(CBS) Does radiation really benefit breast cancer patients? New research shows that women who receive radiation after undergoing lumpectomy live longer and are less likely to experience a recurrence of cancer.
Researchers analyzed the results of several studies involving nearly 11,000 breast cancer patients who had undergone "breast-conserving" surgery (rather than mastectomy) and found that post-operative radiation reduced the risk for recurrence over the next decade from 35 percent to 19 percent.
For women who chose to forgo radiation, the risk of death from breast cancer in the 15 years after treatment was found to be 25.2 percent - as compared to 21.4 percent for women who had radiation, the New York Times reported.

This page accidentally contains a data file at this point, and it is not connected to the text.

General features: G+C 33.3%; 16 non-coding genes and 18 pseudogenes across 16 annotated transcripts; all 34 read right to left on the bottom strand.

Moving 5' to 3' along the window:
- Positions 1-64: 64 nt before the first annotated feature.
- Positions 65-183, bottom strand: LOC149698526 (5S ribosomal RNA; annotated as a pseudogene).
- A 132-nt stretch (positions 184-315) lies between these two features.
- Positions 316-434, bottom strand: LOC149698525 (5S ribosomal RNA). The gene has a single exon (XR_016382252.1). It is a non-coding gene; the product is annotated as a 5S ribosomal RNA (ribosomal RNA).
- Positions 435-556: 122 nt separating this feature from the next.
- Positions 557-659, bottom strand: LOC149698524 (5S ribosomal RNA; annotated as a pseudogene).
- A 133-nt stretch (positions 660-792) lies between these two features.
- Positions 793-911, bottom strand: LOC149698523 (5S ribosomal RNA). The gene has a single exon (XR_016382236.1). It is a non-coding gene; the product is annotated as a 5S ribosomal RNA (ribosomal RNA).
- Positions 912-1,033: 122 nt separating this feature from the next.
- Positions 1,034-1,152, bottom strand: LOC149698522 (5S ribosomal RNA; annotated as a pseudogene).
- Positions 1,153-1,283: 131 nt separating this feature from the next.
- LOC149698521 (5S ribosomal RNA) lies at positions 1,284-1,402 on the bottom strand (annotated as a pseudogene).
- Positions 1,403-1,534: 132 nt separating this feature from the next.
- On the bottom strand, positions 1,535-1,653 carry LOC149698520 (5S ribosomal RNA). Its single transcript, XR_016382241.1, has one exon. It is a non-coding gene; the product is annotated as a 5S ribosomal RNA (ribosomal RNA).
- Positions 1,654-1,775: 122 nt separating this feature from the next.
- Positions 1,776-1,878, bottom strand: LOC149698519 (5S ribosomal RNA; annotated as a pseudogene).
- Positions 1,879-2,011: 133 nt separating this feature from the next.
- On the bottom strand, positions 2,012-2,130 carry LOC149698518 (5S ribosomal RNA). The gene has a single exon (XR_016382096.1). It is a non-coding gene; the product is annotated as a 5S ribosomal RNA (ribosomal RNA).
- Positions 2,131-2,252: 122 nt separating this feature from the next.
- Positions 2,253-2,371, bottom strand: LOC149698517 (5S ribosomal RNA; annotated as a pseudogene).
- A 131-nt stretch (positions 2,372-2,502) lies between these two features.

"These data reinforce the fact that the recurrence rate is reduced for the whole of the first decade," study author Dr. Sarah C. Darby, a professor of medical statistics at the Unversity of Oxford in England, told the Times. "That's not been so clear. It's not just for a year or the first few, but substantially reduced for a full decade."
Radiation therapy, a.k.a. radiotherapy, has long a part of treatment for breast cancer and other cancers - the idea being that the radiation can help destroy tumor cells that aren't removed via surgery or killed by chemotherapy.
But some doctors and breast cancer patients had wondered whether radiation was worthwhile. Earlier studies had shown that radiation could damage the heart and raise breast cancer patients' risk for dying of heart disease, the Times reported. And it wasn't clear that radiation was particularly important for long-term survival.
"Until 2005, the prevailing attitude in the U.S. was that radiation did not have an impact on improving long-term survival and was strictly to reduce local recurrence," Dr. Jay Harris, chairman of radiation oncology at Dana-Farber Cancer Institute in Boston, told HealthDay.
The study was published in the English medical journal Lancet.